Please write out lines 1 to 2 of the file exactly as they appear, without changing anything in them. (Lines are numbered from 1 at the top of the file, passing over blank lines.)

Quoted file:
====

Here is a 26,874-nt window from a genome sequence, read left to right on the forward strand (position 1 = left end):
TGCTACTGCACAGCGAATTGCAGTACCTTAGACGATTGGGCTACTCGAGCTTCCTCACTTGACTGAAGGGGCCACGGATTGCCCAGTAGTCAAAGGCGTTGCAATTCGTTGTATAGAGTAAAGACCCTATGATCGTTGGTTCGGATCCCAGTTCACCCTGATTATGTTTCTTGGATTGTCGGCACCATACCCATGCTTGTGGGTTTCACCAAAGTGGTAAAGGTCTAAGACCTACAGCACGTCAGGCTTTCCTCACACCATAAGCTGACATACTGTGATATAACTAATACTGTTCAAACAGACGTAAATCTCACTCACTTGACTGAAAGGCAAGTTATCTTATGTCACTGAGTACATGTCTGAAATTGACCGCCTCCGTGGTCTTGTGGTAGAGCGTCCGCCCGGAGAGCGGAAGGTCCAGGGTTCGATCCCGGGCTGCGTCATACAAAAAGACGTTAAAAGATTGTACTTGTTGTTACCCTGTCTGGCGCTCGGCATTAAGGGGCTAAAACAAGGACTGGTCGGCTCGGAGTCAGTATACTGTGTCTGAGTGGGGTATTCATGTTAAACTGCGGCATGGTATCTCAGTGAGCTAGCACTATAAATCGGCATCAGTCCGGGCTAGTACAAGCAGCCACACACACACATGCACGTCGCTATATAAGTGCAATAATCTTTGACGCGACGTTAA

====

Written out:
Here is a 26,874-nt window from a genome sequence, read left to right on the forward strand (position 1 = left end):
TGCTACTGCACAGCGAATTGCAGTACCTTAGACGATTGGGCTACTCGAGCTTCCTCACTTGACTGAAGGGGCCACGGATTGCCCAGTAGTCAAAGGCGTTGCAATTCGTTGTATAGAGTAAAGACCCTATGATCGTTGGTTCGGATCCCAGTTCACCCTGATTATGTTTCTTGGATTGTCGGCACCATACCCATGCTTGTGGGTTTCACCAAAGTGGTAAAGGTCTAAGACCTACAGCACGTCAGGCTTTCCTCACACCATAAGCTGACATACTGTGATATAACTAATACTGTTCAAACAGACGTAAATCTCACTCACTTGACTGAAAGGCAAGTTATCTTATGTCACTGAGTACATGTCTGAAATTGACCGCCTCCGTGGTCTTGTGGTAGAGCGTCCGCCCGGAGAGCGGAAGGTCCAGGGTTCGATCCCGGGCTGCGTCATACAAAAAGACGTTAAAAGATTGTACTTGTTGTTACCCTGTCTGGCGCTCGGCATTAAGGGGCTAAAACAAGGACTGGTCGGCTCGGAGTCAGTATACTGTGTCTGAGTGGGGTATTCATGTTAAACTGCGGCATGGTATCTCAGTGAGCTAGCACTATAAATCGGCATCAGTCCGGGCTAGTACAAGCAGCCACACACACACATGCACGTCGCTATATAAGTGCAATAATCTTTGACGCGACGTTAA